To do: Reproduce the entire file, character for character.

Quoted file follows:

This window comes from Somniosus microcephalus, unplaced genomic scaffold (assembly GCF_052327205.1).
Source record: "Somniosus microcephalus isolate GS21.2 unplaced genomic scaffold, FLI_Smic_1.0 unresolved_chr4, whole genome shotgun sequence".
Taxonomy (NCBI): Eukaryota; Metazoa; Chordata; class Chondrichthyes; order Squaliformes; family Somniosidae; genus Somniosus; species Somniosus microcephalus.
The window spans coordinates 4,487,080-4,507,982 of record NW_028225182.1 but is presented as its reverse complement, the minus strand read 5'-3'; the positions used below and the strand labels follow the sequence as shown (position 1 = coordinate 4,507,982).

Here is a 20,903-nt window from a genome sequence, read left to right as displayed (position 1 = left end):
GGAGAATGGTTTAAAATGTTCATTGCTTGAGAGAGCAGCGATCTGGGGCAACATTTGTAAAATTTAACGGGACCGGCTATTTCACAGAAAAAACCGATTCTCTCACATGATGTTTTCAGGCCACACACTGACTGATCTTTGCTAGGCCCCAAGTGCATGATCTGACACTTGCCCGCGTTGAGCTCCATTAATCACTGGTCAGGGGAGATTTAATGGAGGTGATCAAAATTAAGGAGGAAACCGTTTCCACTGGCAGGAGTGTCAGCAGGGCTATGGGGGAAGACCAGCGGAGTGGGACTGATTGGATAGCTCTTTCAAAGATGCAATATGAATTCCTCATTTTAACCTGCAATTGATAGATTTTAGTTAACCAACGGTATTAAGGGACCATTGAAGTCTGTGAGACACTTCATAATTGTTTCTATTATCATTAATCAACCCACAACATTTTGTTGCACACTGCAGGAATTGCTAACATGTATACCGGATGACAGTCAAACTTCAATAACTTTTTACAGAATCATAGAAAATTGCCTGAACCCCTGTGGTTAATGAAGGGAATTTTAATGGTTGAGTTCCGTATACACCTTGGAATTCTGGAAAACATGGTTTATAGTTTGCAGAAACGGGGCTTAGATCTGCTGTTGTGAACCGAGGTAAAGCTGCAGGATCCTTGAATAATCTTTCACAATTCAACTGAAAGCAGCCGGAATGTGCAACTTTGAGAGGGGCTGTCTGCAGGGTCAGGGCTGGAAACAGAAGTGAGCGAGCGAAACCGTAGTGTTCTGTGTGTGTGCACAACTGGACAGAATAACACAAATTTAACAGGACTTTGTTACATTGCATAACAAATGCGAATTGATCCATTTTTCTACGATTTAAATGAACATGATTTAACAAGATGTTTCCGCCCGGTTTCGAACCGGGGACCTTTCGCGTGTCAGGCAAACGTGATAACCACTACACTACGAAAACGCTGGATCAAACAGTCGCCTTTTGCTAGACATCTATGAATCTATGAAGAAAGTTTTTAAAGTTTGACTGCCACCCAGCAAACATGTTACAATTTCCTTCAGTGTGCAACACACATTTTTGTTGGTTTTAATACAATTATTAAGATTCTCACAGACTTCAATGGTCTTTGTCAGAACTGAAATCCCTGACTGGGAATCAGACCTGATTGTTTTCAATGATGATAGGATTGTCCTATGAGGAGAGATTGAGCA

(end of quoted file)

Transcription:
This window comes from Somniosus microcephalus, unplaced genomic scaffold (assembly GCF_052327205.1).
Source record: "Somniosus microcephalus isolate GS21.2 unplaced genomic scaffold, FLI_Smic_1.0 unresolved_chr4, whole genome shotgun sequence".
Taxonomy (NCBI): Eukaryota; Metazoa; Chordata; class Chondrichthyes; order Squaliformes; family Somniosidae; genus Somniosus; species Somniosus microcephalus.
The window spans coordinates 4,487,080-4,507,982 of record NW_028225182.1 but is presented as its reverse complement, the minus strand read 5'-3'; the positions used below and the strand labels follow the sequence as shown (position 1 = coordinate 4,507,982).

Here is a 20,903-nt window from a genome sequence, read left to right as displayed (position 1 = left end):
GGAGAATGGTTTAAAATGTTCATTGCTTGAGAGAGCAGCGATCTGGGGCAACATTTGTAAAATTTAACGGGACCGGCTATTTCACAGAAAAAACCGATTCTCTCACATGATGTTTTCAGGCCACACACTGACTGATCTTTGCTAGGCCCCAAGTGCATGATCTGACACTTGCCCGCGTTGAGCTCCATTAATCACTGGTCAGGGGAGATTTAATGGAGGTGATCAAAATTAAGGAGGAAACCGTTTCCACTGGCAGGAGTGTCAGCAGGGCTATGGGGGAAGACCAGCGGAGTGGGACTGATTGGATAGCTCTTTCAAAGATGCAATATGAATTCCTCATTTTAACCTGCAATTGATAGATTTTAGTTAACCAACGGTATTAAGGGACCATTGAAGTCTGTGAGACACTTCATAATTGTTTCTATTATCATTAATCAACCCACAACATTTTGTTGCACACTGCAGGAATTGCTAACATGTATACCGGATGACAGTCAAACTTCAATAACTTTTTACAGAATCATAGAAAATTGCCTGAACCCCTGTGGTTAATGAAGGGAATTTTAATGGTTGAGTTCCGTATACACCTTGGAATTCTGGAAAACATGGTTTATAGTTTGCAGAAACGGGGCTTAGATCTGCTGTTGTGAACCGAGGTAAAGCTGCAGGATCCTTGAATAATCTTTCACAATTCAACTGAAAGCAGCCGGAATGTGCAACTTTGAGAGGGGCTGTCTGCAGGGTCAGGGCTGGAAACAGAAGTGAGCGAGCGAAACCGTAGTGTTCTGTGTGTGTGCACAACTGGACAGAATAACACAAATTTAACAGGACTTTGTTACATTGCATAACAAATGCGAATTGATCCATTTTTCTACGATTTAAATGAACATGATTTAACAAGATGTTTCCGCCCGGTTTCGAACCGGGGACCTTTCGCGTGTCAGGCAAACGTGATAACCACTACACTACGAAAACGCTGGATCAAACAGTCGCCTTTTGCTAGACATCTATGAATCTATGAAGAAAGTTTTTAAAGTTTGACTGCCACCCAGCAAACATGTTACAATTTCCTTCAGTGTGCAACACACATTTTTGTTGGTTTTAATACAATTATTAAGATTCTCACAGACTTCAATGGTCTTTGTCAGAACTGAAATCCCTGACTGGGAATCAGACCTGATTGTTTTCAATGATGATAGGATTGTCCTATGAGGAGAGATTGAGCA